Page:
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Visit from a simple monk
By Kimberly Garza, The Daily Texan, Sept 20, 2005
Austin, Texas (USA) -- When the Dalai Lama stepped onto the stage of the Frank Erwin Center Tuesday afternoon, an estimated 12,000 people surged to their feet in deafening applause. But in an aisle amid the standing bodies, Ani Tsondru Tsomo dropped to her knees, lowering her forehead to touch the floor.
Tsomo, 60, a native of Vietnam and a Buddhist all her life, traveled from her home in Houston to hear the man she calls "teacher" speak to the Austin community for the first time. She said despite her limited English skills, she understood what the Dalai Lama said.
"Language is not important - heart to heart, mind to mind," Tsomo said, placing a hand over her heart. "What he's feeling, I feel the same."
Tenzin Gyatso, the 14th reincarnation of the Dalai Lama, spoke to the crowd about his views on life, individual purpose and current global responsibilities. With the occasional help from an interpreter, the Dalai Lama emphasized the importance of "looking inward" to better understand one's own mind and emotions.
"If you think more inward, you will find more inner values," he said.
UT President Larry Faulkner introduced the religious leader, referring to him as "a catalyst for positive change who has always said that his true religion is kindness."
"He calls himself a simple monk from Tibet, but to millions of people around the world, he is a voice of hope, decency and wisdom," Faulkner said.
After the introduction, the religious leader took the stage but did not immediately launch into his lecture. Instead, he took a few moments to cup his hands over his eyes and peer into the crowd, eventually tucking his feet beneath him on his white sofa as he took a seat.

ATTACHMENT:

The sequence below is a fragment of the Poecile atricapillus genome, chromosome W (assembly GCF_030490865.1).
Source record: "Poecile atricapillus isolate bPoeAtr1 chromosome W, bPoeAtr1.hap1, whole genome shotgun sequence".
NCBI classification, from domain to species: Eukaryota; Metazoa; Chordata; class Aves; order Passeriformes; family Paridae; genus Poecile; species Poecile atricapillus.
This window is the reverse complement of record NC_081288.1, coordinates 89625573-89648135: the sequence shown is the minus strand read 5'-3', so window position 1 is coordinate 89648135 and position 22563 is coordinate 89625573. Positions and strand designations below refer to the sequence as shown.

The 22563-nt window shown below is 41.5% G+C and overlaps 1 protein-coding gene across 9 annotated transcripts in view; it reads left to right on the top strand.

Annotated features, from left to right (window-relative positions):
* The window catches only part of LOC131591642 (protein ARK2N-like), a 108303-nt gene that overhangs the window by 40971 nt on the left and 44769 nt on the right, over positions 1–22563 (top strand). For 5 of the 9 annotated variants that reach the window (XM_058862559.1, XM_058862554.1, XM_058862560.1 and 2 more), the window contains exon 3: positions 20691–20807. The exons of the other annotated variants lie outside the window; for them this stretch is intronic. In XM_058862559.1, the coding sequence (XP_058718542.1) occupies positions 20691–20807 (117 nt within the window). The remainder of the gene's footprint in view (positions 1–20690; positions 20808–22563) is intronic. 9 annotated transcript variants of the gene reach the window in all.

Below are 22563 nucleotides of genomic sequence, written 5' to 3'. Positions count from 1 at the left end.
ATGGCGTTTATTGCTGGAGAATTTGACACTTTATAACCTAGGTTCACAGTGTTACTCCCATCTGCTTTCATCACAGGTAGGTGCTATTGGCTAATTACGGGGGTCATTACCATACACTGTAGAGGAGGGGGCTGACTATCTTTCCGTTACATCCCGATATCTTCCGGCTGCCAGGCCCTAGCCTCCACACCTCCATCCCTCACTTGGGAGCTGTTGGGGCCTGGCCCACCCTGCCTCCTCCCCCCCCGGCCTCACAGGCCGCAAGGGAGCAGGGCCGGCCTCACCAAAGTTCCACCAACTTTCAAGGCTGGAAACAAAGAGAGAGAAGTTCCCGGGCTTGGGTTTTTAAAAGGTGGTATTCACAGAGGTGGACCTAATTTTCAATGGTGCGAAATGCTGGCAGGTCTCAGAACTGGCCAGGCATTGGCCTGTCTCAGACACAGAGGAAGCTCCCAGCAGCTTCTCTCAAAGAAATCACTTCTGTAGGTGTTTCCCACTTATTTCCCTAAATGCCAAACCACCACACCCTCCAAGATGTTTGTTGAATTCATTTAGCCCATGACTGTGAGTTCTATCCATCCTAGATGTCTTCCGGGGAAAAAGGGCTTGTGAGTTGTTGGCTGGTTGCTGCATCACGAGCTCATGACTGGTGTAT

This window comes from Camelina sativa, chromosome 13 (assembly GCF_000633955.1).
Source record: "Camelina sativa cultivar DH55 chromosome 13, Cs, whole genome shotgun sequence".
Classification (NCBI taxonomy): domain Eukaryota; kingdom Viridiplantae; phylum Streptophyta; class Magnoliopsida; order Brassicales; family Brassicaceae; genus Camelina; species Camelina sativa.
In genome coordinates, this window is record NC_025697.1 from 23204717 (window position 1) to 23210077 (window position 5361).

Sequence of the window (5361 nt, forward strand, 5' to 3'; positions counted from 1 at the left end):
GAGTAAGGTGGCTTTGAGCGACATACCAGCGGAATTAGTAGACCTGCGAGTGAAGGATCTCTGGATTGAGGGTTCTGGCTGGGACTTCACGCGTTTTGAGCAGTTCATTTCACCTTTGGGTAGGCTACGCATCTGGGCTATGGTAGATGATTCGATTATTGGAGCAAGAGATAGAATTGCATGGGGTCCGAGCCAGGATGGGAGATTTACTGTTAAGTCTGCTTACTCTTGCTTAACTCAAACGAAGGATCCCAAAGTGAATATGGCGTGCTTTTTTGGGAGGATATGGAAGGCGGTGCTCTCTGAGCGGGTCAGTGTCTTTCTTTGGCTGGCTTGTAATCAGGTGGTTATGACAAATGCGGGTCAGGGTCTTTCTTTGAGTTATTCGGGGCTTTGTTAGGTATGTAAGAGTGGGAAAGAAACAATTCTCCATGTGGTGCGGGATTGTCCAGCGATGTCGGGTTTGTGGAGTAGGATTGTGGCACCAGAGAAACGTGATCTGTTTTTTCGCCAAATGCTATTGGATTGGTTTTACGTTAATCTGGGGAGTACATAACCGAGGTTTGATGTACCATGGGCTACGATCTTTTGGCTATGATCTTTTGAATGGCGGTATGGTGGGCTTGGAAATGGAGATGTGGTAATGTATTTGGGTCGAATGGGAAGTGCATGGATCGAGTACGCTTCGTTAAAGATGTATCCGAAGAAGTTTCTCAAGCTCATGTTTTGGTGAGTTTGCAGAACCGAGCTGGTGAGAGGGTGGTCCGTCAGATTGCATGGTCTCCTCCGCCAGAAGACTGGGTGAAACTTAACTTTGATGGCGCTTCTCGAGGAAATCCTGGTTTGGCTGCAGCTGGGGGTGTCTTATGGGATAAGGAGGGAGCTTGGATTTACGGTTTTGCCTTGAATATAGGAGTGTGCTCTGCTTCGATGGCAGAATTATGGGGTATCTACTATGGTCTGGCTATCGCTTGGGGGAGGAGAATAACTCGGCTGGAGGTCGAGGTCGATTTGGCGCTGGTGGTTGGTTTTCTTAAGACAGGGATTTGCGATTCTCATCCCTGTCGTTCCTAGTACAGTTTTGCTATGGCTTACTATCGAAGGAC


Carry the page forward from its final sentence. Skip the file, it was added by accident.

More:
"I want to tell you that I'm nothing special," the Dalai Lama said. "We are same."
In his talk, titled "Individual Responsibility in the Global Community," the Dalai Lama emphasized his two commitments in life: the promotion of human value, and his efforts to bring about religious harmony. He said he was distressed by the recent conflicts between religions and hoped for closer relations in the future.
"All religions carry the same message: love," he said, adding through the interpreter that "religion can provide a source of hope and some kind of emotional anchor."
After slipping on a red visor to shield his eyes from the stage lights, he commented on a "sense of global responsibility," which he said was developing in issues such as economy and the environment.
"Now today, not only nation to nation, but continent to continent, we are heavily interdependent," he said. "The whole world is becoming one entity, one unity ... that's the new reality."
He discussed wars, calling them "part of the world" and emphasizing the necessity of world leaders to work through arguments by respecting others and listening to their views.
He said he thought people should try to think more about others. "I think, now times, [we should] look at the whole world," he said.
At the end of his lecture, the Dalai Lama answered seven questions sent in via e-mail. In answering, he said he believed that global tensions were due to a "lack of closer relations" between the countries, and that it is important to teach the younger generations how to solve conflicts through talking.
He mentioned that the day after the Sept. 11 terrorist attacks, he sent a letter to President Bush expressing his condolences and his belief that the "best way to solve is a nonviolent way."
When asked if he had a peaceful idea for settling America's conflict in Iraq, he said simply, "That is beyond my wisdom."
The current manifestation of the Bodhisattva of Compassion won the Nobel Peace Prize in 1989 for his philosophical writing and leadership on behalf of global peace.
The talk closed on a humorous note when one e-mail question asked the Dalai Lama what type of music he enjoyed. He laughed and said, through a translator, that he did not have much interest in music.
"[I think of music] like mosquitoes," he said, gesturing with his hands as the audience laughed. "A little irritation."
Throughout his talk, the Dalai Lama stressed the importance of inner peace and joy.
"We all have the right to a happy life. That's our goal," he said. "The very purpose of our life, I think, is happiness."
As she exited the Erwin Center, Tsomo said even though the speech was over, she would still be connected with the Dalai Lama through his power.
"Mind to mind will continue," she said. "And he is still in my heart."